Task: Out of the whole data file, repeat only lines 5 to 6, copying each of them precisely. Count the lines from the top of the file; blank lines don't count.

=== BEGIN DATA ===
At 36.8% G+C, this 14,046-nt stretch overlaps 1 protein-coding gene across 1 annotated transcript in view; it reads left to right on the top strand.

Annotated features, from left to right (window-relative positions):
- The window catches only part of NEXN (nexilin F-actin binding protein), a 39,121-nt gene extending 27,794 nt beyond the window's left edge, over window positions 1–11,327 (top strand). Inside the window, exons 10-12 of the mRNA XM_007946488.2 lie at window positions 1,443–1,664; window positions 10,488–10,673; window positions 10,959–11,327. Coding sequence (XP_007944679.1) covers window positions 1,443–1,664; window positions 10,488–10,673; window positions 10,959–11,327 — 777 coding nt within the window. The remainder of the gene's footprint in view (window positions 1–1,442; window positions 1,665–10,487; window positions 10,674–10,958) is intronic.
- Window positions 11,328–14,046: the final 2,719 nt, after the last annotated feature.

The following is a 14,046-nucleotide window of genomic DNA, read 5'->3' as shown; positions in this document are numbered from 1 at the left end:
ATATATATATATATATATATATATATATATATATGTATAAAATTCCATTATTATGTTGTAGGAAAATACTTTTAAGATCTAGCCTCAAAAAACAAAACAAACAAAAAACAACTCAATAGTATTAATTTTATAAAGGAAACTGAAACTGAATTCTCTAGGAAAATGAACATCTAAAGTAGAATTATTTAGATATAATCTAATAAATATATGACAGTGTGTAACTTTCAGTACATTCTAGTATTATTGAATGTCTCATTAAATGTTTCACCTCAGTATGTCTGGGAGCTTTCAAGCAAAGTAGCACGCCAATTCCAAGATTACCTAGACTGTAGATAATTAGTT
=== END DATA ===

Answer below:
The following is a 14,046-nucleotide window of genomic DNA, read 5'->3' as shown; positions in this document are numbered from 1 at the left end:
ATATATATATATATATATATATATATATATATATGTATAAAATTCCATTATTATGTTGTAGGAAAATACTTTTAAGATCTAGCCTCAAAAAACAAAACAAACAAAAAACAACTCAATAGTATTAATTTTATAAAGGAAACTGAAACTGAATTCTCTAGGAAAATGAACATCTAAAGTAGAATTATTTAGATATAATCTAATAAATATATGACAGTGTGTAACTTTCAGTACATTCTAGTATTATTGAATGTCTCATTAAATGTTTCACCTCAGTATGTCTGGGAGCTTTCAAGCAAAGTAGCACGCCAATTCCAAGATTACCTAGACTGTAGATAATTAGTT